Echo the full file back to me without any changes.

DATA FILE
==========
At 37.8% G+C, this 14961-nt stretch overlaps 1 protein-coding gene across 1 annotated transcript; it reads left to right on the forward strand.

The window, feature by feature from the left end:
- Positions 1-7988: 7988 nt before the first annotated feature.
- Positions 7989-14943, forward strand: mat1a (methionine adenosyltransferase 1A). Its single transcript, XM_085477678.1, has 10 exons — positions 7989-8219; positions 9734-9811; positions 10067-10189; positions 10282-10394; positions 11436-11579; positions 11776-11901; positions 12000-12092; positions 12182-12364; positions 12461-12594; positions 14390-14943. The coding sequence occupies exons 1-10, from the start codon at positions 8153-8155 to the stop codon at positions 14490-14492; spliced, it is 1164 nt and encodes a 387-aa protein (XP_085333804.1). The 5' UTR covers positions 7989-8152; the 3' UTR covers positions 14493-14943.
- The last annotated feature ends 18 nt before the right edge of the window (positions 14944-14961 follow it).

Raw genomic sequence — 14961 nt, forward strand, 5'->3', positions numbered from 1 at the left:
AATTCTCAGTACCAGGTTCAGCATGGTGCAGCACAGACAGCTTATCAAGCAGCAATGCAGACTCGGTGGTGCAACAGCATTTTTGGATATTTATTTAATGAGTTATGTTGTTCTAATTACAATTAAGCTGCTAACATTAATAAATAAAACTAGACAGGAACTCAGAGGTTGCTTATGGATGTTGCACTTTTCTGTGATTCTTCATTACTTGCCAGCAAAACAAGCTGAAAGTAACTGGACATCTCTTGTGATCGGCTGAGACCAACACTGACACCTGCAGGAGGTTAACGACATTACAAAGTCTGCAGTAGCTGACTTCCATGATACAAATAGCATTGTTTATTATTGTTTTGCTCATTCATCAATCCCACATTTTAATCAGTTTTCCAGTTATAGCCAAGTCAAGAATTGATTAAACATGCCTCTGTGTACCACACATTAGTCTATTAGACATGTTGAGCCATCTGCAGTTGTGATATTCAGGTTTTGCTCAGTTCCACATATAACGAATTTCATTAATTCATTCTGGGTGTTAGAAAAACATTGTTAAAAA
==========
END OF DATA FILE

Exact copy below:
At 37.8% G+C, this 14961-nt stretch overlaps 1 protein-coding gene across 1 annotated transcript; it reads left to right on the forward strand.

The window, feature by feature from the left end:
- Positions 1-7988: 7988 nt before the first annotated feature.
- Positions 7989-14943, forward strand: mat1a (methionine adenosyltransferase 1A). Its single transcript, XM_085477678.1, has 10 exons — positions 7989-8219; positions 9734-9811; positions 10067-10189; positions 10282-10394; positions 11436-11579; positions 11776-11901; positions 12000-12092; positions 12182-12364; positions 12461-12594; positions 14390-14943. The coding sequence occupies exons 1-10, from the start codon at positions 8153-8155 to the stop codon at positions 14490-14492; spliced, it is 1164 nt and encodes a 387-aa protein (XP_085333804.1). The 5' UTR covers positions 7989-8152; the 3' UTR covers positions 14493-14943.
- The last annotated feature ends 18 nt before the right edge of the window (positions 14944-14961 follow it).

Raw genomic sequence — 14961 nt, forward strand, 5'->3', positions numbered from 1 at the left:
AATTCTCAGTACCAGGTTCAGCATGGTGCAGCACAGACAGCTTATCAAGCAGCAATGCAGACTCGGTGGTGCAACAGCATTTTTGGATATTTATTTAATGAGTTATGTTGTTCTAATTACAATTAAGCTGCTAACATTAATAAATAAAACTAGACAGGAACTCAGAGGTTGCTTATGGATGTTGCACTTTTCTGTGATTCTTCATTACTTGCCAGCAAAACAAGCTGAAAGTAACTGGACATCTCTTGTGATCGGCTGAGACCAACACTGACACCTGCAGGAGGTTAACGACATTACAAAGTCTGCAGTAGCTGACTTCCATGATACAAATAGCATTGTTTATTATTGTTTTGCTCATTCATCAATCCCACATTTTAATCAGTTTTCCAGTTATAGCCAAGTCAAGAATTGATTAAACATGCCTCTGTGTACCACACATTAGTCTATTAGACATGTTGAGCCATCTGCAGTTGTGATATTCAGGTTTTGCTCAGTTCCACATATAACGAATTTCATTAATTCATTCTGGGTGTTAGAAAAACATTGTTAAAAA